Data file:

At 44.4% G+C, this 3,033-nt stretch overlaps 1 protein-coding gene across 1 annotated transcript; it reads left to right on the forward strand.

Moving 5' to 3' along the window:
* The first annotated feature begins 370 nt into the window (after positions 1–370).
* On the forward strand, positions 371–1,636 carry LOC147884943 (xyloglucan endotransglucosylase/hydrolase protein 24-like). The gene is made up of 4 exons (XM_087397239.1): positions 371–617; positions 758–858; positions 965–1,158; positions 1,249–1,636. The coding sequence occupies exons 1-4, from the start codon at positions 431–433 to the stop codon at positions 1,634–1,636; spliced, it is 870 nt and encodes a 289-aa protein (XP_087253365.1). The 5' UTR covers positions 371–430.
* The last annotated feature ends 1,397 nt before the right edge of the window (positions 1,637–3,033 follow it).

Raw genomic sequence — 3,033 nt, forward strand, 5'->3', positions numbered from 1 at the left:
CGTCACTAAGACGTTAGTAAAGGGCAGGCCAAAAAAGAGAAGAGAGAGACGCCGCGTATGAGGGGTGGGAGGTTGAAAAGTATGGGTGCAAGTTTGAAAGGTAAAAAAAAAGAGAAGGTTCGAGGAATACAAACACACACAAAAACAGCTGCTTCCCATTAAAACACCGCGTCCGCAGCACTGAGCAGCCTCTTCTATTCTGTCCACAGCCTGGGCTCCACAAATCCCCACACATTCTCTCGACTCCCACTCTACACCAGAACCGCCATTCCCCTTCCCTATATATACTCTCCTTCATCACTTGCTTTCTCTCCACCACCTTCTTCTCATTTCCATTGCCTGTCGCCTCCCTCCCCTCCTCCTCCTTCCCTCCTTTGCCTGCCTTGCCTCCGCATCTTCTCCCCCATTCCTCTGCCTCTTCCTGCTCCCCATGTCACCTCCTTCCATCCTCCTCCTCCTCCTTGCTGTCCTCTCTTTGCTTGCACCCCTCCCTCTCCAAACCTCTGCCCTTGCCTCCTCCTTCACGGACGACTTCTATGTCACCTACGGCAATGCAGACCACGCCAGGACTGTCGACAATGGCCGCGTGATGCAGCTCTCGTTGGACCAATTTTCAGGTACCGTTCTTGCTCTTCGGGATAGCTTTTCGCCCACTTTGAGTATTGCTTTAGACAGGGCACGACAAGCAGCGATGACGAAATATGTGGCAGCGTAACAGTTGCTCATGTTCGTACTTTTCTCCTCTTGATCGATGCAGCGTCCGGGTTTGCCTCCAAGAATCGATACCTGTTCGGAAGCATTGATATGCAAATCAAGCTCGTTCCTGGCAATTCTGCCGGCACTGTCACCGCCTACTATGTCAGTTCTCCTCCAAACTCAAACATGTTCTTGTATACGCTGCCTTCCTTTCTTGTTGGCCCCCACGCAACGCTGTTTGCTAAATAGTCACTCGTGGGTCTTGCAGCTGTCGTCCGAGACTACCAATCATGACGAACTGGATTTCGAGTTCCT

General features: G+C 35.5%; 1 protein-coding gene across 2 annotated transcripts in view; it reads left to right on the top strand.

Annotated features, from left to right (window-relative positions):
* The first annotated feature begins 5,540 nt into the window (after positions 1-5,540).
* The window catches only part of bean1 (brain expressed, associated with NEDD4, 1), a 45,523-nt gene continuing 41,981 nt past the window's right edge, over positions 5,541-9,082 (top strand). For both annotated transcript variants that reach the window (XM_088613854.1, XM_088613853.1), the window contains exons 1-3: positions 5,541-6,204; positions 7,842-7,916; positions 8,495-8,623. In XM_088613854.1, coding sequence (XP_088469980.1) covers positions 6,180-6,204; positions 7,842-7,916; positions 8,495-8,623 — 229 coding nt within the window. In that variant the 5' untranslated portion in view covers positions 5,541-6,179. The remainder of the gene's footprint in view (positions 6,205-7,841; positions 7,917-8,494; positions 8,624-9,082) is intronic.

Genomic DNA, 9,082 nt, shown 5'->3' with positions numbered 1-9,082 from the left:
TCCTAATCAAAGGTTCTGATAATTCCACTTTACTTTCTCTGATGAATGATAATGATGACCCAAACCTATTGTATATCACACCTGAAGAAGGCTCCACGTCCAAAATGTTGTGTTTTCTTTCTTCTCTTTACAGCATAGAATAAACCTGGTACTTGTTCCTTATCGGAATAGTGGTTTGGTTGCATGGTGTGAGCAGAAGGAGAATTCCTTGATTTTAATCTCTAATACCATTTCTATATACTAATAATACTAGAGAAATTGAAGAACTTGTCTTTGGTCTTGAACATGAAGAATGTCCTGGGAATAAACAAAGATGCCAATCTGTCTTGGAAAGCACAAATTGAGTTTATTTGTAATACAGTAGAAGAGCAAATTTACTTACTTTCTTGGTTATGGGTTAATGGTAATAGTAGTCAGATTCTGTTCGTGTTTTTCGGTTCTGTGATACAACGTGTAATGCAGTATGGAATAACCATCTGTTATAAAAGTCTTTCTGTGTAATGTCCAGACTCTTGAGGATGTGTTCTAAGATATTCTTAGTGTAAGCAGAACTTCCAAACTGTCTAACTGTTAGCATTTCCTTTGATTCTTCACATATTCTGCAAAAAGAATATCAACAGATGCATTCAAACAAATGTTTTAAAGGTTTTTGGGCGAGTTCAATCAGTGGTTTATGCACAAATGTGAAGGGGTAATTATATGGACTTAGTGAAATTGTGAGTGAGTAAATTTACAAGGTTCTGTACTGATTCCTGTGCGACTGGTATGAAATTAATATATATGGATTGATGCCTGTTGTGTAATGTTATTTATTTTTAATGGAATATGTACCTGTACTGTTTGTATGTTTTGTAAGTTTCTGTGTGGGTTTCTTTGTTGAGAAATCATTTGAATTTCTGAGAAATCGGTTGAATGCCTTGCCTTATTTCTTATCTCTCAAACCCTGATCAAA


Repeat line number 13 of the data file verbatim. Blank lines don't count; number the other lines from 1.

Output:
TCCTAATCAAAGGTTCTGATAATTCCACTTTACTTTCTCTGATGAATGATAATGATGACCCAAACCTATTGTATATCACACCTGAAGAAGGCTCCACGTCCAAAATGTTGTGTTTTCTTTCTTCTCTTTACAGCATAGAATAAACCTGGTACTTGTTCCTTATCGGAATAGTGGTTTGGTTGCATGGTGTGAGCAGAAGGAGAATTCCTTGATTTTAATCTCTAATACCATTTCTATATACTAATAATACTAGAGAAATTGAAGAACTTGTCTTTGGTCTTGAACATGAAGAATGTCCTGGGAATAAACAAAGATGCCAATCTGTCTTGGAAAGCACAAATTGAGTTTATTTGTAATACAGTAGAAGAGCAAATTTACTTACTTTCTTGGTTATGGGTTAATGGTAATAGTAGTCAGATTCTGTTCGTGTTTTTCGGTTCTGTGATACAACGTGTAATGCAGTATGGAATAACCATCTGTTATAAAAGTCTTTCTGTGTAATGTCCAGACTCTTGAGGATGTGTTCTAAGATATTCTTAGTGTAAGCAGAACTTCCAAACTGTCTAACTGTTAGCATTTCCTTTGATTCTTCACATATTCTGCAAAAAGAATATCAACAGATGCATTCAAACAAATGTTTTAAAGGTTTTTGGGCGAGTTCAATCAGTGGTTTATGCACAAATGTGAAGGGGTAATTATATGGACTTAGTGAAATTGTGAGTGAGTAAATTTACAAGGTTCTGTACTGATTCCTGTGCGACTGGTATGAAATTAATATATATGGATTGATGCCTGTTGTGTAATGTTATTTATTTTTAATGGAATATGTACCTGTACTGTTTGTATGTTTTGTAAGTTTCTGTGTGGGTTTCTTTGTTGAGAAATCATTTGAATTTCTGAGAAATCGGTTGAATGCCTTGCCTTATTTCTTATCTCTCAAACCCTGATCAAA